NASA, European astronaut launch from Florida moves to April 23

SpaceX is also preparing for Axiom-1 private astronaut splashdown and Crew-3 astronaut return

KENNEDY SPACE CENTER, Fla. – Three American and one Italian astronaut will wait a few more days to launch with SpaceX on their six-month mission to the International Space Station.

NASA revealed Tuesday that the agency and SpaceX are now targeting April 23 to launch the Crew Dragon spacecraft with the Crew-4 mission astronauts. According to NASA, the launch date was pushed a few days to allow for more pre-launch processing.

NASA astronauts Jessica Watkins, Robert Hines, Kjell Lindgren and (European Space Agency (ESA) astronaut Samantha Cristoforetti of Italy will now launch in their new Dragon spacecraft Freedom at 5:26 a.m. from Kennedy Space Center launchpad 39A.


The Crew-4 astronauts mark the fourth long-duration mission part of NASA's Commercial Crew Program, in which the agency purchases rides to the ISS from SpaceX. It will be SpaceX's fifth human spaceflight overall since 2020.

NASA's other Commercial Crew Program partner Boeing also announced this week it is targeting May 19 to launch its astronaut capsule, the CST-100 Starliner, to the space station on a test run before it begins flying astronauts.

NASA and SpaceX managers conducted a flight readiness review on Friday for the upcoming Crew-4 launch to determine if all the hardware and teams are ready to support the mission. In a call with reporters Friday, NASA Associate Administrator for Space Operations Kathy Lueders said it was a "very, very clean review."

The Crew-4 astronauts are scheduled to arrive at Kennedy Space Center on Monday, where they will stay until their launch on April 23. 

On the neighboring launchpad 39B, NASA's mega moon rocket, Artemis-1, is awaiting a potential fourth attempt for a wet dress rehearsal test. On Friday, NASA managers said they could attempt it again on April 21 but need to resolve the current issue with a liquid hydrogen leak discovered during the latest test.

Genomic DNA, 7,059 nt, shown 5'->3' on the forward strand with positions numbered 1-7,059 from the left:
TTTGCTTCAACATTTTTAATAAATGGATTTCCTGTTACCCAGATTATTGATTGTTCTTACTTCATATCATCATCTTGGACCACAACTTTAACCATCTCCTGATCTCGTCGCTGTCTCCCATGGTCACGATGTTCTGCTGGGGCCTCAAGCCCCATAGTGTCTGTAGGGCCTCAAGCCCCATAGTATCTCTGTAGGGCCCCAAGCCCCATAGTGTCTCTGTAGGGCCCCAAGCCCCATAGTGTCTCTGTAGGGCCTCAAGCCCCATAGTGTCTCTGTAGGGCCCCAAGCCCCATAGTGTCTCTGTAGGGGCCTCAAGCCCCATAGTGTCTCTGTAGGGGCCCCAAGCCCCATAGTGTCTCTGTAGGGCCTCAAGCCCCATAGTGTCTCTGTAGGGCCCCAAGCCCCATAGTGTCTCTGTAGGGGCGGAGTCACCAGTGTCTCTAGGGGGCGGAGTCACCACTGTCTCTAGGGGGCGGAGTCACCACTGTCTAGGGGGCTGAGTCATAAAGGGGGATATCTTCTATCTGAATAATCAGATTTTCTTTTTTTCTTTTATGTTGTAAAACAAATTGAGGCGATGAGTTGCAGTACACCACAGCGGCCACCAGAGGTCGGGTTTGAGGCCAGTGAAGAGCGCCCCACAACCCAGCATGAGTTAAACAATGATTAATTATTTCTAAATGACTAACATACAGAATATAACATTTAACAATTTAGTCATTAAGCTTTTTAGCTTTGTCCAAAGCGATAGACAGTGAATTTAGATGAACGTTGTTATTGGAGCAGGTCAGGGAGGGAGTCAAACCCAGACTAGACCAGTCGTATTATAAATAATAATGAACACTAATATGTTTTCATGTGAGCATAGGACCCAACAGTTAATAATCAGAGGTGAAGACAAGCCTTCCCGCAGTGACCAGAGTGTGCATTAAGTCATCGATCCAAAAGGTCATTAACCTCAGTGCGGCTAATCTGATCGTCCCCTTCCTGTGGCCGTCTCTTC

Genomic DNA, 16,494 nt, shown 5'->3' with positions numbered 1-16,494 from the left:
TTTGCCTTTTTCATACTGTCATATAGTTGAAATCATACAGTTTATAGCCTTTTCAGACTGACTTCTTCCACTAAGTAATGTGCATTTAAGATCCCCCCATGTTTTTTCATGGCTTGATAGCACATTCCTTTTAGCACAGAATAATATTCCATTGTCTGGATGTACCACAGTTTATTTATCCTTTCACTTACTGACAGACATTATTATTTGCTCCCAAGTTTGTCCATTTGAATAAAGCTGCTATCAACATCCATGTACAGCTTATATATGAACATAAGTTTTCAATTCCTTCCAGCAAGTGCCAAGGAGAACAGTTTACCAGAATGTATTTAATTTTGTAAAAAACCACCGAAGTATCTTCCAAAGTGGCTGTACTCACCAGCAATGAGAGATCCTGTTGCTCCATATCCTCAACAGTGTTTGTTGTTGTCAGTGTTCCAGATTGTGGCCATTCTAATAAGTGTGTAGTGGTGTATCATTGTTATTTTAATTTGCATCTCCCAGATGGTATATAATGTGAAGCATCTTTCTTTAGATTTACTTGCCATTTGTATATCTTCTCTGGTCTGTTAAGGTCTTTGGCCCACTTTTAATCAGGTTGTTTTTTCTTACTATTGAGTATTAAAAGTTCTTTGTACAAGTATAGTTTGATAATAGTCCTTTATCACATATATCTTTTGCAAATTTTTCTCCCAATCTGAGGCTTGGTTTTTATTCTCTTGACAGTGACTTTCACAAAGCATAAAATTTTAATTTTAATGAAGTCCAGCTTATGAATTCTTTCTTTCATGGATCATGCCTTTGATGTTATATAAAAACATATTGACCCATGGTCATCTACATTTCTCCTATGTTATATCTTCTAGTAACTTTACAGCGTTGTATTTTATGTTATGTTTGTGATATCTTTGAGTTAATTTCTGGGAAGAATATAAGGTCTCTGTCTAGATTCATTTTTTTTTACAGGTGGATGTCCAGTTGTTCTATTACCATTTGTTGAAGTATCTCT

Currently, there is no conflict between the Artemis test and the Crew-4 launch, but Lueders said if it comes down to it, the Crew-4 launch will get the priority on the range.

"There's a difference between a test and needing to get crew on orbit to maintain the on-orbit vehicle and get the Crew-3 vehicle down," she said.

Traffic on the International Space Station will be busy over the next two weeks.

NASA and SpaceX are preparing to bring home the four private astronauts part of the Axiom-1 mission who arrived last week. The paying space explorers with Axiom Space have spent seven days conducting experiments in the orbiting laboratory on the ISS. NASA and SpaceX are planning for the Axiom-1 crew to splash down the morning of April 20 off Florida's coast.


NASA is also preparing for the return home of the four Crew-3 mission astronauts who have been on the ISS since November. NASA Commercial Crew Program Manager Steve Stich said the agency is targeting no later than May 10 for the Crew-3 astronauts to return home.

Should the Crew-4 launch delay again, additional windows are available on April 24 and 25.